Monika Jurkeviciute is a Ph.D. candidate at Chalmers Department of Technology Management and Economics, and also connected to Chalmers research center Centre for Healthcare Improvement. She now presents her licentiate thesis: Planning a holistic eHealth evaluation: The interplay between standards and reality
Tell us about your research!
My research focuses on standardization in the evaluation of eHealth implementations. Standardization is considered among possible ways to increase quality in eHealth evaluation studies. Therefore, various standards (such as evaluation frameworks, guidelines, and scales) have been created to increase credibility and methodological uniformity among different eHealth studies. However, for more than a decade it has been a stated problem that standards are used insufficiently in the eHealth evaluation, and practitioners need more and better standards. Therefore, the purpose of my research was to study the use of standards in eHealth evaluation practice.
Why is this important?
The use of standards is traditionally associated with the quality of evaluation studies, which is important for developing knowledge and generating evidence for decision-making on eHealth implementations. Therefore, it is important to understand why the standards are not used in the evaluation of eHealth implementations.
What are your most important research findings?
My research has empirically confirmed that standards are used insufficiently in eHealth evaluation studies. Also, while standards such as evaluation frameworks and guidelines for eHealth evaluation planning have been found beneficial, they need to be improved for better alignment with practice. Another study of mine has demonstrated that sometimes, even if practitioners aim to use a standard, the use is not straightforward and is hindered by several factors.
The identified factors hindering the use of standards are related to insufficient evaluator’s experience and resources for using a standard, evaluator’s unawareness of a standard, inadequacy of a standard to address a target population or a disease, non-existence of a validated version of a standard in a particular location, and a lack of fit between a standard and a scope of the evaluation.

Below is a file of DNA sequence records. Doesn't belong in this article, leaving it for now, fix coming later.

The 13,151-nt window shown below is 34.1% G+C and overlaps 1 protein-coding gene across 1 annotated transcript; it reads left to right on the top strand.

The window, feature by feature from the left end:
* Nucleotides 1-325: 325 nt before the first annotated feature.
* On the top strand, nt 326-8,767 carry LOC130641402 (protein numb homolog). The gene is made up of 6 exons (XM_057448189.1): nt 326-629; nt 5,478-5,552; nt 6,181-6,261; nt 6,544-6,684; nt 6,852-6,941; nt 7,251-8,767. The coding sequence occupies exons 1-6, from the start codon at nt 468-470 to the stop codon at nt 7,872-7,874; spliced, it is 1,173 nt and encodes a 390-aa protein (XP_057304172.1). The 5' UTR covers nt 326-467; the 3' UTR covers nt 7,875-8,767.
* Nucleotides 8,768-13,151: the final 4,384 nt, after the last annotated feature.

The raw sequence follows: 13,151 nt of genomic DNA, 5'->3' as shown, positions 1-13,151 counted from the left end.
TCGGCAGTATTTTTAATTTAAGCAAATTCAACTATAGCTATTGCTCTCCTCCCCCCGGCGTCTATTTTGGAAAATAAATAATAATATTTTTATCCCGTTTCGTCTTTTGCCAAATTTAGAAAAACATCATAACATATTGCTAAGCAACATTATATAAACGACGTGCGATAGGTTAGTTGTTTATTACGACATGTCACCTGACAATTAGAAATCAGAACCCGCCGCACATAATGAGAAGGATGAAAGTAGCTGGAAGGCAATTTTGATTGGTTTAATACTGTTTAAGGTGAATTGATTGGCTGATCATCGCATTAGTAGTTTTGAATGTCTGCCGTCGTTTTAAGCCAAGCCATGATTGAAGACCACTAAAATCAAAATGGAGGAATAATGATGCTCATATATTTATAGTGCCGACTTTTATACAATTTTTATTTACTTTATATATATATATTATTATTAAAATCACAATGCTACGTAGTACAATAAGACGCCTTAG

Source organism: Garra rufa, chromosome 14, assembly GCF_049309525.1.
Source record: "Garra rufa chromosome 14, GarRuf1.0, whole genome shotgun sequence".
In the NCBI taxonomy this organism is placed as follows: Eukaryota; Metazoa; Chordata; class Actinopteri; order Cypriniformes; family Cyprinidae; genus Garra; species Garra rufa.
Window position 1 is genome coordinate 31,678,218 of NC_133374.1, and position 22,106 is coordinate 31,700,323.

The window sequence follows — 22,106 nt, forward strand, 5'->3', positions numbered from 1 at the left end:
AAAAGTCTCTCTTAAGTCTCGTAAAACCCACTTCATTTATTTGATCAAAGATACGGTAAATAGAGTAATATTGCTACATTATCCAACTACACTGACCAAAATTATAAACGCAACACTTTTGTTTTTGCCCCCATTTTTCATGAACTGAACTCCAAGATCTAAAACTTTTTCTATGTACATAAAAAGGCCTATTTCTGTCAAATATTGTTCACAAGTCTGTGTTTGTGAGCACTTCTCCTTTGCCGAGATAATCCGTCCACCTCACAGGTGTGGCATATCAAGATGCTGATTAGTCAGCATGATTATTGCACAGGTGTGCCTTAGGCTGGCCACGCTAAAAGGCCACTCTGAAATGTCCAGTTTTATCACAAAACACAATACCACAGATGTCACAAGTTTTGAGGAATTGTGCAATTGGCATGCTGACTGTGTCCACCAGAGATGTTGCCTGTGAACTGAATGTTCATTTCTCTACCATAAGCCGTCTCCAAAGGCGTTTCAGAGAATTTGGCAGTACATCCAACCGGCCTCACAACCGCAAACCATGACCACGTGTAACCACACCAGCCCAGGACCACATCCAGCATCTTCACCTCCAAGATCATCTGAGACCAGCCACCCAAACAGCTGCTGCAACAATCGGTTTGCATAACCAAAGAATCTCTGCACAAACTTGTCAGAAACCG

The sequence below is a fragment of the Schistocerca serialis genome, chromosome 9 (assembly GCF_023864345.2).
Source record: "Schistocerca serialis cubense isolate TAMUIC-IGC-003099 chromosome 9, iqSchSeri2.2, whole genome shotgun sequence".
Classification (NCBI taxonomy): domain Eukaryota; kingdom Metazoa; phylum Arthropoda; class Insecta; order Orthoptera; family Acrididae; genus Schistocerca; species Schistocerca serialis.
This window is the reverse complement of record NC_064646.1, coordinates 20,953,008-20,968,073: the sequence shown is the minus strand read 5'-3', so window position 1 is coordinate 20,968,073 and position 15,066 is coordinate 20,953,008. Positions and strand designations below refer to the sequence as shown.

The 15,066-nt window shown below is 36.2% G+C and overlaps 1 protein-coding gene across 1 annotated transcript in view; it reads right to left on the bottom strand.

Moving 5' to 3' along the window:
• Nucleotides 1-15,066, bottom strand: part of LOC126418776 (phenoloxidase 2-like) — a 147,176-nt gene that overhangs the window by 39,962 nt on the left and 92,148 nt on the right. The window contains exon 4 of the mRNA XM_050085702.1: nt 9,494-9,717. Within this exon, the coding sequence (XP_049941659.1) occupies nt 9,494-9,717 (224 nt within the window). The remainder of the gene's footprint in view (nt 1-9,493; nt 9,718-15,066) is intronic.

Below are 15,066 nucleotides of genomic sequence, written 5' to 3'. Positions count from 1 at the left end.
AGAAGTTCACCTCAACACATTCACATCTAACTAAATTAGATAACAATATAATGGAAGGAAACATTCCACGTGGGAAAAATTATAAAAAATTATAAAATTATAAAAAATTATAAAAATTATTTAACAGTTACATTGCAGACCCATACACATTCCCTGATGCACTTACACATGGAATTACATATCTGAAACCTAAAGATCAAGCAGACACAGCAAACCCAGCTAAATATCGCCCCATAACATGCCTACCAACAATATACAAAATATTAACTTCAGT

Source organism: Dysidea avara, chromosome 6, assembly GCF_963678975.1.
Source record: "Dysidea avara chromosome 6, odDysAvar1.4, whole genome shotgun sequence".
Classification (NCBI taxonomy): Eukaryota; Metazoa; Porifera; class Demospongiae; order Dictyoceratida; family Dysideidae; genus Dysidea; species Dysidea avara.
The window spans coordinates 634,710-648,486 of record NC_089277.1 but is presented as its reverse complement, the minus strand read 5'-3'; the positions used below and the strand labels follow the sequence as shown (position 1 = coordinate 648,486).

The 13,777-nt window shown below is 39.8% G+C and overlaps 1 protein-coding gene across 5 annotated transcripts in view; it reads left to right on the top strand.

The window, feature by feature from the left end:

What new knowledge do you bring forward in your research?
The use of standards is not black and white, as previously has been portrayed in the field of eHealth evaluation. The use of standards and adherence to them need to be seen as a range. That is, due to the different aspects of “reality”, evaluators might use a standard just partially too, by adding or removing some elements or significantly transforming its content. Sometimes, this can lead to a better quality of evaluation. For example, practitioners can “get inspired” by a particular standard and create of a non-standard tailor-made method that suits the studied patients better. For some standards, this “partiality” is acceptable, while for others it is not. However, in reality, it happens.
What do you hope for your research to lead to?
My research should help scholars and practitioners improve standards related to eHealth evaluation, and to consider taking actions to prevent the factors hindering the use of standards in eHealth evaluation studies.
What will be the next step in your research?
Next, we shall create and validate a model trying to explain under which conditions the eHealth solution that we had been testing previously provide the best outcomes to elderly people with mild cognitive impairment and mild dementia.
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